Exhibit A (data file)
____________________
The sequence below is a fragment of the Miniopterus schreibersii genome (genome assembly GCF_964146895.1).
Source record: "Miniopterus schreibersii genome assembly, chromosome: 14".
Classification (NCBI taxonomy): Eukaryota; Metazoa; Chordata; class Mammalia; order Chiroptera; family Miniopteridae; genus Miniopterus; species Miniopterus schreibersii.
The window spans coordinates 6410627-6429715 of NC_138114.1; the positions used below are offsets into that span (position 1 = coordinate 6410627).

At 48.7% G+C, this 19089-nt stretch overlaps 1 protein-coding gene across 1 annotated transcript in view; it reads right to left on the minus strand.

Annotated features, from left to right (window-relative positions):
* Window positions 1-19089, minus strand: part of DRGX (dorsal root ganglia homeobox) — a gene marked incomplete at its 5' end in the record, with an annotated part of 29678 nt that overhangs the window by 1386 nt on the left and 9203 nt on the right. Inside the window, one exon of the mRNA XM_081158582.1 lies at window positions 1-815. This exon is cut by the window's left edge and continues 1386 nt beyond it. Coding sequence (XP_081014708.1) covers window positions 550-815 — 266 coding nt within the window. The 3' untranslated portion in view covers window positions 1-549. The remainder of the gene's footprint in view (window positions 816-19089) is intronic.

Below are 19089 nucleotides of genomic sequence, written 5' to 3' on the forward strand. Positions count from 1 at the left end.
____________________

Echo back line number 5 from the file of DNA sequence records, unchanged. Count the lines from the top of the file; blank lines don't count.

At 48.7% G+C, this 19089-nt stretch overlaps 1 protein-coding gene across 1 annotated transcript in view; it reads right to left on the minus strand.